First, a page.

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Tropical North Queensland, Australia.
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Spectacled Flying-fox

Photo: Courtesy of Damon Ramsey
BSc.(Zool) Biologist Guide

Spectacled Flying-fox: Pteropus conspicsllatus

  • Is also known as the Spectacled Fruit-Bat.


  • Has prominent pale straw-coloured rings around its eyes suggesting spectacles.

  • It is a placental mammal of wet tropical rainforests.

  • Weight ranges from 400-600g, size (head and body length) from 220-240mm, and forearm length from 155-175mm.

Distribution and Habitat:

  • Three subspecies are recognised, but only one of these is in Australia, and this has a limited range.
  • It is restricted in Australia to the north-eastern wet regions of Queensland.

  • It is found in New Guinea and offshore islands including Woodlark, Alcester, Kiriwina and Halmahera.

  • It prefers to spend its time in the upper canopy of taller trees in the rainforest, but can also be seen in swamps and mangroves.


  • They leave the camp at dusk to search for food, with most animals streaming off in different directions, high up and in a purposeful manner. Only a few bats will search for food near the camp in an apparently random way.
  • They are guided by their keen sense of smell, good nocturnal vision and the feeding cries of other flying-foxes as they look for food.
  • They prefer the nectar and pollen from blossoms and fruits of forest trees and palms, especially the Northern Bloodwood and the Apple Box.
  • They also likes to eat citrus fruits and mangoes.
  • Some bats drink water while skimming over the surfaces they leave or return to their camp.
  • They have been seen drinking sea water in this way, and crocodiles have snapped them up while doing so. Other predators include the Carpet Python and the White-breasted Sea-eagle.

Social Behaviour:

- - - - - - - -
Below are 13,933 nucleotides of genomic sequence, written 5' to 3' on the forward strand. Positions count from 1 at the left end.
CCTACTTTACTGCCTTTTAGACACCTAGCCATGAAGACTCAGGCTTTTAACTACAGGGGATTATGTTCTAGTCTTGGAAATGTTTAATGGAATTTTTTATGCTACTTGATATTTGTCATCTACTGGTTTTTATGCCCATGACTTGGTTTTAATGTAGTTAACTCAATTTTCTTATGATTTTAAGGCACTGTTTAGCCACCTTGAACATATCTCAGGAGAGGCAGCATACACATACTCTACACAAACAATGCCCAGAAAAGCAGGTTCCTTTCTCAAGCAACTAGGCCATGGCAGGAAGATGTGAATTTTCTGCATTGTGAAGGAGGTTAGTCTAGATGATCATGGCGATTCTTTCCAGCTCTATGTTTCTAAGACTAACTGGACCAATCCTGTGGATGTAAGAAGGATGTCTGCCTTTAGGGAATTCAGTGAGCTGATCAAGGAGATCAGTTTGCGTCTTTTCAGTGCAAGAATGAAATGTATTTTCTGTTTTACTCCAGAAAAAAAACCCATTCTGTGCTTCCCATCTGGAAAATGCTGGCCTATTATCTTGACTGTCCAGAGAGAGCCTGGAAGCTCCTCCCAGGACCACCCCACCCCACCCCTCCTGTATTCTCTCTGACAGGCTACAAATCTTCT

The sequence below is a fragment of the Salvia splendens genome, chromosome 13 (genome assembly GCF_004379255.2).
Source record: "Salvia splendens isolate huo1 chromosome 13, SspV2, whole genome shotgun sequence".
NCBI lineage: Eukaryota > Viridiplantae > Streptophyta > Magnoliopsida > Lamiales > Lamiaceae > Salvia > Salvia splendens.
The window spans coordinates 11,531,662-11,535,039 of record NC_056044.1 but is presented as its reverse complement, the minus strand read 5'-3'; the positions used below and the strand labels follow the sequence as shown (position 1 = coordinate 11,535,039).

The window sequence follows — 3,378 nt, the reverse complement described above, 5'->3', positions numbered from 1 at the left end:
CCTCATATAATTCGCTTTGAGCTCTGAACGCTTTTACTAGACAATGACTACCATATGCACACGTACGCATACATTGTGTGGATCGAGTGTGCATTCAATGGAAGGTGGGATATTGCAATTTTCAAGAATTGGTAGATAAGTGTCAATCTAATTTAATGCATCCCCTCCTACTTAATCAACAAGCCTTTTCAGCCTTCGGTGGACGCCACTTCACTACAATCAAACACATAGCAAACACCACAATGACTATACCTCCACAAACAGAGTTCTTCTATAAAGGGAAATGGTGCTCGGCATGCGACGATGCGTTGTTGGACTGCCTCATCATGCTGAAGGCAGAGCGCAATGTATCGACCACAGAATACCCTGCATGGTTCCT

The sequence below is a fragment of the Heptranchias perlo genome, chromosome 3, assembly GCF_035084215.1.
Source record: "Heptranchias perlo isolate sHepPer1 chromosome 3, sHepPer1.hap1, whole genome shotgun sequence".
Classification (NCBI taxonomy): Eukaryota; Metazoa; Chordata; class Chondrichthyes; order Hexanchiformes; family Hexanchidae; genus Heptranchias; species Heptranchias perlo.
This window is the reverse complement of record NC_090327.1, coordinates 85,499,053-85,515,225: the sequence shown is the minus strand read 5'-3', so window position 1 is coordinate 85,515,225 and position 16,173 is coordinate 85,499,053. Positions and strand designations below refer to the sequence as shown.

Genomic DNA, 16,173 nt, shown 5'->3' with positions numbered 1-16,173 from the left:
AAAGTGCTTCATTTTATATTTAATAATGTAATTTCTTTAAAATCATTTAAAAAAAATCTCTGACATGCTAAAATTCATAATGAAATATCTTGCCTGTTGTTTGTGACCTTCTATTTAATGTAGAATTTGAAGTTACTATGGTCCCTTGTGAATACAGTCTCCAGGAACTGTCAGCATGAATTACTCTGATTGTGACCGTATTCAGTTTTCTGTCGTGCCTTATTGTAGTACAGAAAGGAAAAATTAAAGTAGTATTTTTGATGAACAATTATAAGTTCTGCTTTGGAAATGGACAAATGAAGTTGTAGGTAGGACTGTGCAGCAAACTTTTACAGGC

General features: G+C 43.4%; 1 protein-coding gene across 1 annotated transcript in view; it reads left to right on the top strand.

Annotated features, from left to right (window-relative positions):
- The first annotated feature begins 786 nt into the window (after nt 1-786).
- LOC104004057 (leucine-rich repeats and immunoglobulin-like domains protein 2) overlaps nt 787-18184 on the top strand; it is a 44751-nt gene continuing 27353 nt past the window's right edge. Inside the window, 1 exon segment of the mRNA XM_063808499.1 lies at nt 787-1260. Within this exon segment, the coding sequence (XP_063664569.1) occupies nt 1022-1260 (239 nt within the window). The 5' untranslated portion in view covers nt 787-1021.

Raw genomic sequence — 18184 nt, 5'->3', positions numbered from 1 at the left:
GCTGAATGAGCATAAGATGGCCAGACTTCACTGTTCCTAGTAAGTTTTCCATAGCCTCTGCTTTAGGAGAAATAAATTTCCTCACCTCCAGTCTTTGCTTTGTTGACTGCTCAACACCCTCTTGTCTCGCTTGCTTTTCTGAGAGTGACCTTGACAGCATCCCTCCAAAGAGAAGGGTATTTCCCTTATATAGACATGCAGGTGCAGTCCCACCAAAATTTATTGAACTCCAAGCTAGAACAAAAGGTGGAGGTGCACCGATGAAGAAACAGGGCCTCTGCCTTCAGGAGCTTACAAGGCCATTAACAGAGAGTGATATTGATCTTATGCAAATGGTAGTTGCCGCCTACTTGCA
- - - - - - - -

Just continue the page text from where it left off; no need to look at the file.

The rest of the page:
• During the day, these bats spend their time in communal camps found in the upper canopy. A camp may consist of tens of thousands of individuals.

  • They rarely sleep and are easy to locate as they squawk a lot of the time amongst themselves, making the din within a camp quite deafening.


  • Females can breed after two years.

  • Mating occurs between March and May, with one young being born to each female from October to early December.

Viewing Opportunities:

  • The Tolga scrub in the late afternoon is a excellent viewing area.

Additional Information:

  • The Spectacled flying fox was listed as a threatened species in May 2002.
  • When it takes off, it beats its wings until its body is horizontal, then releases its grip to fly forward (usually after dropping several metres first).
  • They considerably damage smaller tree branches and after stripping a batch of trees, the colony will move 50-100m away to a new area.
  • Spectacled Flying-foxes have been kept in captivity for 17 years.

Additional Information: Courtesy of Damon Ramsey

  • They  have lighter coloured fur on the back shoulders, while the rest of the body is blackish.

  •  Due to it's rainforest habitat, it is thought to be an important disperser of many of that ecosystem's fruits (Strahan 1998).

  • It is the tropical rainforest equivalent and the replacement of the black flying fox, of which it looks very similar from a distance.

Script: Courtesy of  Damon Ramsey BSc.(Zool) Biologist Guide

Chambers Wildlife Rainforest Lodges
Lake Eacham, Atherton Tablelands
Tropical North Queensland, Australia.
PH & Fax: 07 4095 3754 International: 61 7 4095 3754

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